Those unit conversions will certainly come in handy if you’re traveling from the US to the many countries that use the metric system! 


What finance apps do you rely on when traveling?

Images via Steve Buissinne (wallet sticking out of pocket), Clay Banks (paying by card), Michael Gaida (money exchange kiosk in airport)

About the Author
Jordan Nottrodt

Jordan Nottrodt

Jordan works remotely, from home or abroad, to help businesses conquer their online messaging. When she's not working or relaxing outside, she's watching movies and shows to contribute to her goal of creating the largest database of online drinking games. Spark an immediate and detailed conversation by mentioning Mad Men or Game of Thrones.

Comments

  1. Avatar

    How about an app for managing your purchases for custom declaration purposes? There is only one app on the AppStore for this very purpose, and it’s called Simoly Declare. Please check out http://www.simplydeclare.com and see what a snap this app is for the world traveler.

  2. Avatar

    Great list!

    I love Trail Wallet myself to track all my expenses with multiple currencies in different countries.

  3. Avatar

    Have you looked at MoneyWiz? I just started using it in my day-to-day life. It basically lets me record transactions, keeps track of account balances, and has some budgeting capabilities. I really like that it handles multiple currencies, and intend to take it along on an upcoming trip to Germany. Works on Android and iOS, and it will sync between them.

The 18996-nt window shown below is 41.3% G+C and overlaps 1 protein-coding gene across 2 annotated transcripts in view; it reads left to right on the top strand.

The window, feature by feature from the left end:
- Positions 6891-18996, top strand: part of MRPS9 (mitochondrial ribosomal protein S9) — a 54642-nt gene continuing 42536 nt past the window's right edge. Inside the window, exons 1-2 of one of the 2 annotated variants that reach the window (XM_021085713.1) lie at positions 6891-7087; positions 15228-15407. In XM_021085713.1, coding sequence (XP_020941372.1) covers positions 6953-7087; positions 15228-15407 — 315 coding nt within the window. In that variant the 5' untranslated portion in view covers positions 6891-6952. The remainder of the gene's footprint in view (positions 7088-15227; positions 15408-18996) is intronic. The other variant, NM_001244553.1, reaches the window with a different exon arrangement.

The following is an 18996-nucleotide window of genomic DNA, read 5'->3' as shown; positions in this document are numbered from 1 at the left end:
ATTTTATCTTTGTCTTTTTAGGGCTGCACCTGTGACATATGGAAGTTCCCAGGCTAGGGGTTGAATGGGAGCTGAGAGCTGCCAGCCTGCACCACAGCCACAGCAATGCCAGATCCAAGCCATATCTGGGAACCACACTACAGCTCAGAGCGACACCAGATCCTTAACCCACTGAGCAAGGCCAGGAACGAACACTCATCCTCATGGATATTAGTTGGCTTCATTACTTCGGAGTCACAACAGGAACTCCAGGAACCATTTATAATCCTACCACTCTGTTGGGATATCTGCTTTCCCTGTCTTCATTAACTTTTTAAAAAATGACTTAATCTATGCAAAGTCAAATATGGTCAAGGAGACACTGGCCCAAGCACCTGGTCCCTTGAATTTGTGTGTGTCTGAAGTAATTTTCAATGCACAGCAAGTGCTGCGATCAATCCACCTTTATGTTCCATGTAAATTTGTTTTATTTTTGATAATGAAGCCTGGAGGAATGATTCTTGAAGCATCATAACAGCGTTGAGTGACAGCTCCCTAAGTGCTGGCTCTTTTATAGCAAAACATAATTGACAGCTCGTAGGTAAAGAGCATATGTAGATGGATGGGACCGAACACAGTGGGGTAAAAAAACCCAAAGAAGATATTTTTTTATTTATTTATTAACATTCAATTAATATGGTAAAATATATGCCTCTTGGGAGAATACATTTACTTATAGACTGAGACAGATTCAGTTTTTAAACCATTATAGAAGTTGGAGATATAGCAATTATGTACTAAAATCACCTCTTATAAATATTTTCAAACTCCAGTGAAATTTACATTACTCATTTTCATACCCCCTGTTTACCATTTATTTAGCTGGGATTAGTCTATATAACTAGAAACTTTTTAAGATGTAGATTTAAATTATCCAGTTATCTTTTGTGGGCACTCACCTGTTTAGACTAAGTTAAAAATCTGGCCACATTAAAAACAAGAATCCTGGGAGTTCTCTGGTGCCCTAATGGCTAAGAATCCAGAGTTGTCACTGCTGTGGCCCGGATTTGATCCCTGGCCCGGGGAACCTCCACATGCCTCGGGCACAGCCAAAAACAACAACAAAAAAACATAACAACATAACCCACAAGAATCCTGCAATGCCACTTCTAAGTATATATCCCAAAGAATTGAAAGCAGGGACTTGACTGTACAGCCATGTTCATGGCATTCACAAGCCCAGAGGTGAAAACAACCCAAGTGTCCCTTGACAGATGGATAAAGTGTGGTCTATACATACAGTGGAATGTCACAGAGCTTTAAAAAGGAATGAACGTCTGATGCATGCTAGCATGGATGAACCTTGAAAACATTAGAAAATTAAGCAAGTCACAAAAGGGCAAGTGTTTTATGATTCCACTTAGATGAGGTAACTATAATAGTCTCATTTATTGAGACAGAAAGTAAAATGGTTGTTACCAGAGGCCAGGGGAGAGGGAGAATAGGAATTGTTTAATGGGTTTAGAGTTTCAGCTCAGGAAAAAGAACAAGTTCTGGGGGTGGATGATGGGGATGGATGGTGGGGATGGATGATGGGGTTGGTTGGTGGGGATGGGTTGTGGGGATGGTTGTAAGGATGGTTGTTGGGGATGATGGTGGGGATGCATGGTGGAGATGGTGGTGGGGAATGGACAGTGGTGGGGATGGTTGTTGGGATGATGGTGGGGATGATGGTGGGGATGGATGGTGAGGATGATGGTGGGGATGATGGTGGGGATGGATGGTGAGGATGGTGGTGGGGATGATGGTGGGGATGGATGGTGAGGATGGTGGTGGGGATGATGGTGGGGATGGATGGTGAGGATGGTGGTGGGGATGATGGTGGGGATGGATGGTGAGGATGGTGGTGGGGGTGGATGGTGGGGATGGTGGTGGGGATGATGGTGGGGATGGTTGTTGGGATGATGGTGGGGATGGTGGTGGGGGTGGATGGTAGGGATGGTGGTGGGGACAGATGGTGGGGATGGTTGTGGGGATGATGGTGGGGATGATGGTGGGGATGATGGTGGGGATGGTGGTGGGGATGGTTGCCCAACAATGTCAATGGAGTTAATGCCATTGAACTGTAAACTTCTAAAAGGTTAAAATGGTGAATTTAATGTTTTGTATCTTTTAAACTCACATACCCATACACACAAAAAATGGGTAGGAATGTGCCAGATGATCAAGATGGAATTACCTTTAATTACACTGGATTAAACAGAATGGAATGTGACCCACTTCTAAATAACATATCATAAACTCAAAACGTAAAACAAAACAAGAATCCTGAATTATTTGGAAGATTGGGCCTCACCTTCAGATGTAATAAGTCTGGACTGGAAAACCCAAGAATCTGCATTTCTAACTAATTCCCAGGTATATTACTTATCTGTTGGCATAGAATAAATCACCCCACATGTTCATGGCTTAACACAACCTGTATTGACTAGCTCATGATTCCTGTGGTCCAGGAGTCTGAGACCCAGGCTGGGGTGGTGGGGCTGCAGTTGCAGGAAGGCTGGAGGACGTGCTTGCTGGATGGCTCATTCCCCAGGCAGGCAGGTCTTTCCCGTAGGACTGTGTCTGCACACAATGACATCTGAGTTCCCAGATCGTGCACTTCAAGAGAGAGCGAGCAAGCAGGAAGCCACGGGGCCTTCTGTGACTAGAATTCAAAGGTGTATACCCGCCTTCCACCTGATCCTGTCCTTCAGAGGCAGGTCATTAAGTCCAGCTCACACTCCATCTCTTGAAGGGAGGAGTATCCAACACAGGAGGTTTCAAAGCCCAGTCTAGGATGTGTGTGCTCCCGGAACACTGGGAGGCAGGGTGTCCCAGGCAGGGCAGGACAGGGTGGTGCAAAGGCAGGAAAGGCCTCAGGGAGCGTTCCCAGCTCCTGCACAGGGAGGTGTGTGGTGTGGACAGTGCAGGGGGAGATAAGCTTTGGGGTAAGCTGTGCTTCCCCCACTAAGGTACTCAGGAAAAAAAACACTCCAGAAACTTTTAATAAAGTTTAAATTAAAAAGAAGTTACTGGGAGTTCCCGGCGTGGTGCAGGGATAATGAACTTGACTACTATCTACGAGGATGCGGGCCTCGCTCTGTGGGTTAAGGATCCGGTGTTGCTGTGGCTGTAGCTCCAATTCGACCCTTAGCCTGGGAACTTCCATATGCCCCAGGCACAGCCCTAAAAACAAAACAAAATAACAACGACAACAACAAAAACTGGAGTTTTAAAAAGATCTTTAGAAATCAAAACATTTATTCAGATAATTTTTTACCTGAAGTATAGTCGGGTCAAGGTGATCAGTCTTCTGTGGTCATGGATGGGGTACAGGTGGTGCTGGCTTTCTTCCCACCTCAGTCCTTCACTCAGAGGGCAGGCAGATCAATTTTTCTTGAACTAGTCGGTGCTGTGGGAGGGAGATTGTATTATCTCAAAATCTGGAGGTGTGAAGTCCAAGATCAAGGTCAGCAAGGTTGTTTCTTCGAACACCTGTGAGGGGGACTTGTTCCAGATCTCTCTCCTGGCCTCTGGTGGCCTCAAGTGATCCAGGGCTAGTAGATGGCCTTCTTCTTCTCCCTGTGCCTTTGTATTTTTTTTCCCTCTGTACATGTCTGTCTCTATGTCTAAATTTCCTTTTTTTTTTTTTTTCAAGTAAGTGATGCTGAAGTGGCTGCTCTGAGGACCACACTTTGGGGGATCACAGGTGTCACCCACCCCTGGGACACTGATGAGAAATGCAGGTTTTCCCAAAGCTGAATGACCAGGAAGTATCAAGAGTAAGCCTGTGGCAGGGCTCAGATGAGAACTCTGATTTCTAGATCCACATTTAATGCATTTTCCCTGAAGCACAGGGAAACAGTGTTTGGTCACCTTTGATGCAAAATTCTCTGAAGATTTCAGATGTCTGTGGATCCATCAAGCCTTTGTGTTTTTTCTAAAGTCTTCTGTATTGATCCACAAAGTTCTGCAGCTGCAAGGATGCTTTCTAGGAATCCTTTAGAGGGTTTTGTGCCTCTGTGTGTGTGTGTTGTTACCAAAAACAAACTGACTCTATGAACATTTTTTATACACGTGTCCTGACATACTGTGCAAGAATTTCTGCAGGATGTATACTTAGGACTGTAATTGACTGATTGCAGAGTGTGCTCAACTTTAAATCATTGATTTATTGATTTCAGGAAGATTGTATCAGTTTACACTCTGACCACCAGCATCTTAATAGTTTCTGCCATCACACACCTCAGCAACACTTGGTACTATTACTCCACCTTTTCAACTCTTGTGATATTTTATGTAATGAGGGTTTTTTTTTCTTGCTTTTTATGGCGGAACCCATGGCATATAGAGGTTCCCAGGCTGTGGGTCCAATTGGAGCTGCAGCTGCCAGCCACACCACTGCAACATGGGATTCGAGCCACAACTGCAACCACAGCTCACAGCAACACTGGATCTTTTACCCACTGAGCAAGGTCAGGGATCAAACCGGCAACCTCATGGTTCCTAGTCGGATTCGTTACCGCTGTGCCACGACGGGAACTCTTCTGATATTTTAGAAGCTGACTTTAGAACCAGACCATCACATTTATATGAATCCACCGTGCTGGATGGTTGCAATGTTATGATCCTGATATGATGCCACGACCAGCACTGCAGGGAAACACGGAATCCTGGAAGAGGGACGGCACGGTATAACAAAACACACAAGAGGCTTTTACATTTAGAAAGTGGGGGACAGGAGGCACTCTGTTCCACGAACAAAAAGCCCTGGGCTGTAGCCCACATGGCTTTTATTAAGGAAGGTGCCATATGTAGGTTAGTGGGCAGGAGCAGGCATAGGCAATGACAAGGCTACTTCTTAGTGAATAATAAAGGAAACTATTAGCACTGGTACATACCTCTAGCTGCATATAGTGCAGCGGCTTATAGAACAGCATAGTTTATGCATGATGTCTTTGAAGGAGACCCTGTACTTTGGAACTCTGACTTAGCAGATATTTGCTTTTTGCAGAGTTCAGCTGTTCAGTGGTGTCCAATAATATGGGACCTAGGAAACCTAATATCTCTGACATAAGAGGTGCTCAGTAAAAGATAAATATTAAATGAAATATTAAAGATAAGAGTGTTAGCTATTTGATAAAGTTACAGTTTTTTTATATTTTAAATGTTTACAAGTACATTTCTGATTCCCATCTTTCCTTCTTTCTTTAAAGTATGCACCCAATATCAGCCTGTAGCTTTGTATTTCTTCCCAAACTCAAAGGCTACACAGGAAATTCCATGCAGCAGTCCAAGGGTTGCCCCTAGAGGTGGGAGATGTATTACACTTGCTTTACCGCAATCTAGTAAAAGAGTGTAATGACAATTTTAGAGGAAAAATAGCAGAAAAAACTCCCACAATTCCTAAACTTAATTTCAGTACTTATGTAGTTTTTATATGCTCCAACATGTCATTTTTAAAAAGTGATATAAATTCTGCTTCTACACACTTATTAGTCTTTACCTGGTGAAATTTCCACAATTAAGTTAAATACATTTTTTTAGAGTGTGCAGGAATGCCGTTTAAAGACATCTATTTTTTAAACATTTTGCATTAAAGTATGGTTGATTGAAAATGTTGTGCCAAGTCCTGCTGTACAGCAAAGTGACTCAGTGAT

I’m debating the pros and cons of something like that (a general money manager) vs. an app devoted solely to recording expenses, like the one listed above.

    1. Avatar

      Depends what you’re after really. Expensify is great for business expenses, but doesn’t really work for personal finances.

      In theory you could also use Best Budget for business expenses, but Expensify just has a lot more functionality.

      When it comes to personal finances though, I couldn’t live without Best Budget. You can create as many budgets as you want, record income and produce reports. And it supports multiple currencies. I guess it’s worked for me for many years and I’ve come to depend on it.